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    Its there anything such as bad old cast iron ? Wife said she would like a set, and the older the better. I found a set at a pawn shop, but it's a mismatch set as one is marked Wagner, one says 7G3, and the rest are unmarked but all look and feel old. For $12 each, I figure it's worth buying them and let the wife decide. Am I wrong? :ear
  18. Nailhead

    Nailhead Free at last!

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    If a skillet has a flat bottom (or not if you're cooking on a gas flame range), and rings when you strike it, it should be fine whatever brand (or not) it is.

    As for old, I have an "ERIE" 8 skillet that cooks really well, and I think it dates from the late 1800's.
  19. Mambo Dave

    Mambo Dave Backyard Adventurer

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    Nailhead hit a good part of it there - Cast Iron can be cracked, and then it wouldn't 'ring.'

    Keep in mind that a whole one or two generations gave up on cast iron for cookware, and I'm sorta afraid quite a few were used afterward to melt tin and lead in for various purposes.

    Pawn shops are nearly experts and valuing what they have on hand because they can easily make more money on ebay if something is collectable. "Looks and feel" old doesn't mean they are old. I read that for a while some CI was been imported from Asia.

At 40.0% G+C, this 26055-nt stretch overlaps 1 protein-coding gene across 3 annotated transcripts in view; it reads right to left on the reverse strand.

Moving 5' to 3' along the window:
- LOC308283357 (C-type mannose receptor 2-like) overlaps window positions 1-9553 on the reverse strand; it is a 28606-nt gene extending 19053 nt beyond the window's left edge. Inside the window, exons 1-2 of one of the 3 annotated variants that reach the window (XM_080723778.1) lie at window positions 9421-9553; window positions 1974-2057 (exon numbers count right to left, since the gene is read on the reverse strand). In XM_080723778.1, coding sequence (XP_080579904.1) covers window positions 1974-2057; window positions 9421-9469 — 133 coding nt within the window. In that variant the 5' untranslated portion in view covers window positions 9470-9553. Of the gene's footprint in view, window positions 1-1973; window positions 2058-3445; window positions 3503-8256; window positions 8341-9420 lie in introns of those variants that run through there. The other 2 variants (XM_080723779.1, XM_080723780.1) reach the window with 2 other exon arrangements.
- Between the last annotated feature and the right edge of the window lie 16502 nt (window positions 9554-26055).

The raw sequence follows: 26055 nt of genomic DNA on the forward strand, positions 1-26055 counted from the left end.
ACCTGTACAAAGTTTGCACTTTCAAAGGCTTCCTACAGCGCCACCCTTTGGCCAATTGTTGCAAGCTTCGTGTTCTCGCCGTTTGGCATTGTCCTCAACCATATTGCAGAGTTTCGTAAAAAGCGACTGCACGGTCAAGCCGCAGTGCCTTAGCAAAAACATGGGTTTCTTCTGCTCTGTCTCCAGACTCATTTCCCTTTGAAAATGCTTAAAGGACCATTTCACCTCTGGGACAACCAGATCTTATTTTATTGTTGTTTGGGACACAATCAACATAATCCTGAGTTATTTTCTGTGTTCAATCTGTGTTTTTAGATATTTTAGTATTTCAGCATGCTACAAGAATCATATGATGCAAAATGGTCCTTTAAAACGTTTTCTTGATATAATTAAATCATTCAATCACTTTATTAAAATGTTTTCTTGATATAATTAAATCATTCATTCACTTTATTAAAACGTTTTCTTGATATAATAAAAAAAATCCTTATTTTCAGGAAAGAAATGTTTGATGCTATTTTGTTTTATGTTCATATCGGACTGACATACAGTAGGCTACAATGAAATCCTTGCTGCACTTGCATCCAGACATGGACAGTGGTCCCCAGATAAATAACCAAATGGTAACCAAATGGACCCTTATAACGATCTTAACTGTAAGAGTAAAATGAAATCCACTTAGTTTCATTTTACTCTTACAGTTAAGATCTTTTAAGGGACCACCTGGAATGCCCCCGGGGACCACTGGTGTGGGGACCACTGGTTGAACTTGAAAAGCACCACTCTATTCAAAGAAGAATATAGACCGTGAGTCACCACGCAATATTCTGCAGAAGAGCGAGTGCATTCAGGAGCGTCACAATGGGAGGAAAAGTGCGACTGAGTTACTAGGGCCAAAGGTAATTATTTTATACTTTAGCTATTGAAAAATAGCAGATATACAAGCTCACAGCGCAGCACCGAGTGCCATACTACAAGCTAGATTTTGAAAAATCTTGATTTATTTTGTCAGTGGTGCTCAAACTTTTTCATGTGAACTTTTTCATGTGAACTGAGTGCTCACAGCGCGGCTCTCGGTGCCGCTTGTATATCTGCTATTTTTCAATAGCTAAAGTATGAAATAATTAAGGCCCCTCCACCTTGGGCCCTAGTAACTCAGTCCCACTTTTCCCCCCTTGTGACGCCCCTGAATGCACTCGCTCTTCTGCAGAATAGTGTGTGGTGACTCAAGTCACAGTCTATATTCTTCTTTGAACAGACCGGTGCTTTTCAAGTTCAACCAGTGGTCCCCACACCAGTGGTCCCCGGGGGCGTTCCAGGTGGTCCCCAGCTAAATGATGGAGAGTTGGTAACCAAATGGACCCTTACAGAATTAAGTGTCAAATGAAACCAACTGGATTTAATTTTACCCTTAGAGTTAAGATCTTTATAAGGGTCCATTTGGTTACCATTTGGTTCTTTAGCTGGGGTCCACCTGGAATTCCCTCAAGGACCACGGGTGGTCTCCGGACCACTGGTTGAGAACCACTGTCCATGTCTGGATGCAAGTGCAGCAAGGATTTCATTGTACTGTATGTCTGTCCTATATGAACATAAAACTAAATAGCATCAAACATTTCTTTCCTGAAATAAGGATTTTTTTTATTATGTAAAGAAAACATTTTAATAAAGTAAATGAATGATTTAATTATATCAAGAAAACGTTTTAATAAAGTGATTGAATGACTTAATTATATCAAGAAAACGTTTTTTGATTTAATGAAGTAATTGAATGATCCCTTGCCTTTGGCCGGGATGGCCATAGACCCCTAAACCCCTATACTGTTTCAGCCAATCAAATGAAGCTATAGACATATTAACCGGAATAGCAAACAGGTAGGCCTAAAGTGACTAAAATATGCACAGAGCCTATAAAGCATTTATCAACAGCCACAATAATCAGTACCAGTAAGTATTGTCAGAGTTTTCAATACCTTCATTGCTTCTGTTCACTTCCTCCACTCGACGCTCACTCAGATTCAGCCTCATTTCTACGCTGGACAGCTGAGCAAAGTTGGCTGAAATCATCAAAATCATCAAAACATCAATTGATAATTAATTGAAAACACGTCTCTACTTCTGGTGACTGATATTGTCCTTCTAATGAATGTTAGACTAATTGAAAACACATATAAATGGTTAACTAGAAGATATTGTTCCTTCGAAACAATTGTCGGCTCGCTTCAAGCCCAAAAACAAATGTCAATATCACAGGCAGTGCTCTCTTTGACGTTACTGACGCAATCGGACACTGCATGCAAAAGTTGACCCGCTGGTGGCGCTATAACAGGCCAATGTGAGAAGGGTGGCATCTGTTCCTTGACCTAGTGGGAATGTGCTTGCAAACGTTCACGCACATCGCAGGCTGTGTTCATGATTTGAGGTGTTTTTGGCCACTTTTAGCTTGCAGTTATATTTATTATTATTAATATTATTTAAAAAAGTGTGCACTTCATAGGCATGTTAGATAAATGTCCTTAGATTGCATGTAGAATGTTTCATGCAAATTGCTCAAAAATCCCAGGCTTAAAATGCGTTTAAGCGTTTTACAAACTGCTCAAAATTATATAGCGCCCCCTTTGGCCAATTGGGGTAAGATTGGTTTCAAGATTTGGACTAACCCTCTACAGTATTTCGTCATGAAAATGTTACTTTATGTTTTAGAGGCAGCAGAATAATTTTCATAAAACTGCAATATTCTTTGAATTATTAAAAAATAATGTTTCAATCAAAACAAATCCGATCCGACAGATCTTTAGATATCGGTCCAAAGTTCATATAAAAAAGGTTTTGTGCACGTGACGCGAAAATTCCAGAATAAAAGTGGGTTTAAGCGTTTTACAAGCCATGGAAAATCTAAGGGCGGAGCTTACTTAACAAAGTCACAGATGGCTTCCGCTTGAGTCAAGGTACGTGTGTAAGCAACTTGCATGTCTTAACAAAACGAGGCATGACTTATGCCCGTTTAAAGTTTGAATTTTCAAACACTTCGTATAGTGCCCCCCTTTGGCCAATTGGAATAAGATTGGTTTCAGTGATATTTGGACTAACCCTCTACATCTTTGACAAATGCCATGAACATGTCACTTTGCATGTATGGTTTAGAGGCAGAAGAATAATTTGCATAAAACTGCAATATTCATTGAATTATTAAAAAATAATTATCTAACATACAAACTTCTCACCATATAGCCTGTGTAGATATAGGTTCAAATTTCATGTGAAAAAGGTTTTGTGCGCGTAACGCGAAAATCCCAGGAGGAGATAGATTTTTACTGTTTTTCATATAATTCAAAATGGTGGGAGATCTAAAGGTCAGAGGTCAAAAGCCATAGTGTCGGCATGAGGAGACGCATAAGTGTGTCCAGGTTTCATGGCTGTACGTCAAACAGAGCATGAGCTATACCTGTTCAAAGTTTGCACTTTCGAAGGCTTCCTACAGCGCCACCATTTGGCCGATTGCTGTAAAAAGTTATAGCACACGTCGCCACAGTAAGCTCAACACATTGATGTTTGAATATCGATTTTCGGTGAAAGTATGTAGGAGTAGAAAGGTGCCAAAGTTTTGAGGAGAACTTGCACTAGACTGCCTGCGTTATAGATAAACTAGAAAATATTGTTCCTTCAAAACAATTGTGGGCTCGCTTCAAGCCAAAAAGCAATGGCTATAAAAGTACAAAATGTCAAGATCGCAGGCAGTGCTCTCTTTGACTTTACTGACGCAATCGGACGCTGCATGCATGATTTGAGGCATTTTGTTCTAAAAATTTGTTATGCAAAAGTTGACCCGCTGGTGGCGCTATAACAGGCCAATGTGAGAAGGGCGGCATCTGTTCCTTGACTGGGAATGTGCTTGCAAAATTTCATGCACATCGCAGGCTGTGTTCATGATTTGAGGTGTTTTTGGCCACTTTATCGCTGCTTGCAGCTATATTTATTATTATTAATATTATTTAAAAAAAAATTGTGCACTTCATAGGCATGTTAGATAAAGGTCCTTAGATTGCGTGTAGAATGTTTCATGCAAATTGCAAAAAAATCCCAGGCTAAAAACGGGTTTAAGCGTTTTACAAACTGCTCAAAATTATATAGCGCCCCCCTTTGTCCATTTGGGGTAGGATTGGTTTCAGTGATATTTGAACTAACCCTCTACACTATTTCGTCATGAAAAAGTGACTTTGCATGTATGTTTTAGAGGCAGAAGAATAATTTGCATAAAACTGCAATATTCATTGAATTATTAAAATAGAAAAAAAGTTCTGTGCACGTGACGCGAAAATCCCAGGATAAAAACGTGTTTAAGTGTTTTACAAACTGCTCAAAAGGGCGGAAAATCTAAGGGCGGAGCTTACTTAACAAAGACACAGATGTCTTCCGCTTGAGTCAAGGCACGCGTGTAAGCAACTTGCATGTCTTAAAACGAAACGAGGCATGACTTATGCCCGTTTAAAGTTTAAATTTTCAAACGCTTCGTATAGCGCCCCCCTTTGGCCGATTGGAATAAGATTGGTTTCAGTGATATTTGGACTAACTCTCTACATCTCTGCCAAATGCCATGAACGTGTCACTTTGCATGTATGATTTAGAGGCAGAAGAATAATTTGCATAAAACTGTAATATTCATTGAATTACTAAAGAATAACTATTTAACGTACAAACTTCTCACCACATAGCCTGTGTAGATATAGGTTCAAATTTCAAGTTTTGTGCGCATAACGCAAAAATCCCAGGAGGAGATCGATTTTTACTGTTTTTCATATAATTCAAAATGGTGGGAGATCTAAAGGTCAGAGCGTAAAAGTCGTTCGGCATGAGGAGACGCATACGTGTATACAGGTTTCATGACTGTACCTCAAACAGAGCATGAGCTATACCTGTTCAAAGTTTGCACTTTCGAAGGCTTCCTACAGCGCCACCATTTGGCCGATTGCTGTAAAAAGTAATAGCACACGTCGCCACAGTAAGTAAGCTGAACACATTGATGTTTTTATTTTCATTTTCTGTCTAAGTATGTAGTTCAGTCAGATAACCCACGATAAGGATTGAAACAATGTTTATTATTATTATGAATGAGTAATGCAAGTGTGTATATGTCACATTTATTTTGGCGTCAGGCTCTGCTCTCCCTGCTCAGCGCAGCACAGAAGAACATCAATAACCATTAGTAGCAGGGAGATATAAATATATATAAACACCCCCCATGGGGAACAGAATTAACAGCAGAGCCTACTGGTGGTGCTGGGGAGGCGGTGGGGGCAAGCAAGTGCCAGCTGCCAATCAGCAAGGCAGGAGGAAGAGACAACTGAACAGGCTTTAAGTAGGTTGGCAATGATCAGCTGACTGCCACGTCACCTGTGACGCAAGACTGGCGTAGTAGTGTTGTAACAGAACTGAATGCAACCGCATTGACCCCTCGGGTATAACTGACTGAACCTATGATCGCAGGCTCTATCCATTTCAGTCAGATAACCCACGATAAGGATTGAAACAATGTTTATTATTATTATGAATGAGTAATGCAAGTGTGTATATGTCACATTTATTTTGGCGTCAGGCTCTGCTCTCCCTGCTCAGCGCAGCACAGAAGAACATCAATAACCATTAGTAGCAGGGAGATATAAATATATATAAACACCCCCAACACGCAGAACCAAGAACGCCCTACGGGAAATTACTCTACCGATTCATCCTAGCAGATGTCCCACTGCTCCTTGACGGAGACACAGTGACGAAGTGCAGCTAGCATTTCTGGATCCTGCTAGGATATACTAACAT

But if your wife isn't a stickler for being able to prove it is old, probably any of it will work anyway. I have a totally unmarked skillet I use a lot, and with seasoning it's about as good as any other.

    * This is just an opinion, but for modern day non-gas stove tops I tend to believe that while the CI skillets with heat rings are collectable, the flat-bottom ones work better with electric ranges. I have examples of both, and it's apparent that the electric heating coil's inner coils aren't touching the center area of the skillet that has a heat ring (because the heat ring is what is sitting on the outside area of the coil).

    * If I had a gas stove, though, it hits me that the gas ring could help trap heat up under the skillet better.

    * Disclaimer: I've never read any of that on any CI site, nor in any commentary, but it's just what I've been thinking as of late when I've seen the red-hot inner coils not effectively transferring heat to my heat-ring skillet.
  20. Nailhead

    Nailhead Free at last!

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    A fear of residues from a skillet's former life is the primary reason I strip all my new CI acquisitions in a strong lye solution.